Fortunately, the "smoking phase" of my life didn't last very long.  First, I found the taste of a pipe obnoxious:  not even close to the pleasant aroma wafting out of the pipe bowl.  And second, I never figured out how to keep the tobacco lit.  Whenever I tried to light the pipe...the fire would fizzle out.  I'd go through several books of matches trying to get the dang thing ignited.  In the end, instead of being my means into the world of the intelligentsia, my pipe only made me feel stupid.  And I intensely dislike feeling stupid.  So I gave up the pipe.

I have no idea where that pipe is right now...or whether I even still have it.  Mindy also would have borrowed my purple smoking jacket, but I never possessed one of those. I never smoked the pipe long enough to make it worth accessorizing with any sort of wardrobe.  

Mindy ended up finding a pipe on Amazon...along with a purple smoking jacket. But when the purple smoking jacket arrived, it was emblazoned on the back with a huge "Playboy" logo.  I repeat:  Elliot is in the sixth grade.  The jacket might have been a hit among Elliot's male classmates, but Mindy sent the package back without even telling me about it...until later.
How do we decide what things are appropriate at church...and what things aren't:  why a pipe, maybe...but not a Playboy logo?  

 My own list of "don't bring that inside the church" is probably different from your list.  For example, I have a personal bias against bringing germs, guns, and groundhogs into the church.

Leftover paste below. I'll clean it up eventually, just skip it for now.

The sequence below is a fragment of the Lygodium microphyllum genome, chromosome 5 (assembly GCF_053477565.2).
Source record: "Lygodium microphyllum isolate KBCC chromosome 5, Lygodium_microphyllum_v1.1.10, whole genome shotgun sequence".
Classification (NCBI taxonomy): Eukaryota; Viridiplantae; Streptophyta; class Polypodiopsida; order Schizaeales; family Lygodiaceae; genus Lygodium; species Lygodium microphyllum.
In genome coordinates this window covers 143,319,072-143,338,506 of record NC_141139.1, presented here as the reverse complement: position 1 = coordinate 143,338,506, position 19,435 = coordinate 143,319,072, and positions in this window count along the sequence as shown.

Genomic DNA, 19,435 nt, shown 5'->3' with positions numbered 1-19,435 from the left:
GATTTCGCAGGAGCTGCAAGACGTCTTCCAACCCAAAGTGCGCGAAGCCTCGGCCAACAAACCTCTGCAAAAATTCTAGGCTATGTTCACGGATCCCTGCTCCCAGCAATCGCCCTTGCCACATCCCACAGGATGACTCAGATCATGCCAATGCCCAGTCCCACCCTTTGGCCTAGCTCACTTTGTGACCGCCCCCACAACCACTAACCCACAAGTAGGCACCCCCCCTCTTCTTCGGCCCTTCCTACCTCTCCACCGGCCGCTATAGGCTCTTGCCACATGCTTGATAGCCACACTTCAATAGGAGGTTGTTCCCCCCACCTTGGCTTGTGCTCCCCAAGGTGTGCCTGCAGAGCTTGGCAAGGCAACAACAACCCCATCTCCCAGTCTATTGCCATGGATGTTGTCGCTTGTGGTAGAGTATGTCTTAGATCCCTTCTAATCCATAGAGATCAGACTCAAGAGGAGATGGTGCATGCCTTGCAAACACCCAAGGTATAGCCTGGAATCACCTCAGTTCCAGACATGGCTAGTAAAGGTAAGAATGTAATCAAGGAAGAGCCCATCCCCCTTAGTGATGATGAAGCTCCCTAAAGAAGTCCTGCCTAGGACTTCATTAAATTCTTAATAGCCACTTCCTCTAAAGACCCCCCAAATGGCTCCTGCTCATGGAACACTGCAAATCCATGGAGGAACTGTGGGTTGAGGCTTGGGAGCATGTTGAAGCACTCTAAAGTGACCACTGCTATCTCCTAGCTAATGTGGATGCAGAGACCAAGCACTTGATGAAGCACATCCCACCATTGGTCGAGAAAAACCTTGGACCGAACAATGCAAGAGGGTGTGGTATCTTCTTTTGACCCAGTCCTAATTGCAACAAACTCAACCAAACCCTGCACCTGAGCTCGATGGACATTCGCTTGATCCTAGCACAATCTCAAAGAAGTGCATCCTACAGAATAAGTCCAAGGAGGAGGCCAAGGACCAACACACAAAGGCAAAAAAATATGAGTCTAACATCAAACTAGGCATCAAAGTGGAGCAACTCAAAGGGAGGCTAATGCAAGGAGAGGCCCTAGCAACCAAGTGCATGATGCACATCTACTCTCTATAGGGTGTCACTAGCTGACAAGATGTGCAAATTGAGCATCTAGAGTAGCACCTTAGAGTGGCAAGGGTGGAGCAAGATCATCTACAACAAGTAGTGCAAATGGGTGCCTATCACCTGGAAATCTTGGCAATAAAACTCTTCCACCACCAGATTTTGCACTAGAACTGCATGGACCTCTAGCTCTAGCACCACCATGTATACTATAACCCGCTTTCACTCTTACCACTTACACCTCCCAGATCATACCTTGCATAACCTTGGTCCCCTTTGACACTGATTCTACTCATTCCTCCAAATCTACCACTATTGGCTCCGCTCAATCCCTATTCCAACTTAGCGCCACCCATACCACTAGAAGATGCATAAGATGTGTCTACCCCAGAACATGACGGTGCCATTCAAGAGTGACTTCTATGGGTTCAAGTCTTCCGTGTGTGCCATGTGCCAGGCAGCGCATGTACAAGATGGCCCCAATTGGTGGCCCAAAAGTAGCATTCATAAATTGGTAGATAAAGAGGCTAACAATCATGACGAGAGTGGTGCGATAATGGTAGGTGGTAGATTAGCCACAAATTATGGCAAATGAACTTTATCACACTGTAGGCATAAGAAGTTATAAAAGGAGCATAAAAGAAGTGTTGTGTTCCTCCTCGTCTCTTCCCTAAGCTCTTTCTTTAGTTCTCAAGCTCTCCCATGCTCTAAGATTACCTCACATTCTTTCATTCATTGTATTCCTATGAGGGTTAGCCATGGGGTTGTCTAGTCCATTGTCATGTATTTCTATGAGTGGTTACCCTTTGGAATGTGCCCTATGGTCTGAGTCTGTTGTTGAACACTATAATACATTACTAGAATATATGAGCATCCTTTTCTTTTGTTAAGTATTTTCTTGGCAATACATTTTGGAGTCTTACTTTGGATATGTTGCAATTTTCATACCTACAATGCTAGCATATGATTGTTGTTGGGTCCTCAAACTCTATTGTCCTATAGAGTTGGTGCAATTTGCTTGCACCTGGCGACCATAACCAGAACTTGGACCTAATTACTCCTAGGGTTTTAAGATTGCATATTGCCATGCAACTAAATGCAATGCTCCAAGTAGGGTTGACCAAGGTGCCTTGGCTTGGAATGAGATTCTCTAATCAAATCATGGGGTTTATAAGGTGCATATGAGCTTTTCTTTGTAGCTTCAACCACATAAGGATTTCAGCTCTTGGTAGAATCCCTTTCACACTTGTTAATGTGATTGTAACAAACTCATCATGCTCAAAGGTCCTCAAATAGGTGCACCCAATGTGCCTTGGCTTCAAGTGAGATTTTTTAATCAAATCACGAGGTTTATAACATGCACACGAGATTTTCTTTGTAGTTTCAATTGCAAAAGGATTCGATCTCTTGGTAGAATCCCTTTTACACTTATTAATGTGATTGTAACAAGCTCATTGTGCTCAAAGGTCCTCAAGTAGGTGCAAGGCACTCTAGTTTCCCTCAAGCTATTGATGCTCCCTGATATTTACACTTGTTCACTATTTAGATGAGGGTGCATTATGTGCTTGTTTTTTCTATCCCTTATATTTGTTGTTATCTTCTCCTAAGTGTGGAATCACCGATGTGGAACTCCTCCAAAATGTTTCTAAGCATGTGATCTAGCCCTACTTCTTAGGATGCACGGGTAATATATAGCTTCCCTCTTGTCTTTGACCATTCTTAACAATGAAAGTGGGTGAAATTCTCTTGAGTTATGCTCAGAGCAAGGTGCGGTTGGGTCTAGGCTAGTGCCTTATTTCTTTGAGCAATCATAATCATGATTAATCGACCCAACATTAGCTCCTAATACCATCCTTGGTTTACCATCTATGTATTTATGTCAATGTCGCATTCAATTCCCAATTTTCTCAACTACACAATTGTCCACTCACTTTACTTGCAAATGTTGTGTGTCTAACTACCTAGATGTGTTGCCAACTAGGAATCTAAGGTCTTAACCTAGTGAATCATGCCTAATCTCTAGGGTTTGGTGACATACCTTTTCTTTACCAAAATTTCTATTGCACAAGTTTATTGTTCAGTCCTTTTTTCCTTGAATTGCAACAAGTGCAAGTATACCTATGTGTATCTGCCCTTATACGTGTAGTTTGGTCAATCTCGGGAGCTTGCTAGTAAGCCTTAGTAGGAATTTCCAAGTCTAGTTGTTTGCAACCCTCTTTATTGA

If your spewing out cold or flu bugs, much as I want to increase church attendance, please don't bring yourself and those germs into the building.  

As for guns, since I'm the pastor, it's likely I'll be the first one hit when the shooting starts.  So, no guns please.  

As for groundhogs, I never really thought of that being a problem until about 25 years ago, when a woman brought her pet groundhog to church and asked if I would offer a prayer for him.  She complained that "Bob" had been depressed lately.  I did pray for "Bob," but I sure as heck didn't try to lay hands on him. Those suckers will bite you.  Ever since I've had a rule: no groundhogs in the church.
There are other things I'd like to banish from the church, but I don't have time to go through the whole alphabet today...just the "g" words.  
I should end with this, however: the only thing I'm adamant about NOT banishing is people.  I side with Jesus on that one.  He argued all the time with the Pharisees over 
who to let in and  who  to keep out.  The Pharisees only wanted to let people in who looked and thought like themselves.  Jesus, on the other hand, felt that you just can't start the party until you round up some people quite different from yourself.  And around and around Jesus and the Pharisees went...arguing about  who  to let in. 
So, whoever you are...know this:  if you ever show up where I am the pastor...you will be welcome.  But you'll have to leave your groundhogs outside.

 The Sunday letter is something I have done now for over 20 years.  It is a disciplined musing:  mindfulness, memory, and imagination.  I used to write it when I first woke up on a Sunday morning and then share it with the congregation. Now I write it on a Saturday, revise it, and send all of them out by email.This discipline of thinking and writing puts me in the place of describing rather than pontificating.  It prepares me to proclaim the gospel rather than get preachy with the souls who will sit before me.  --JMS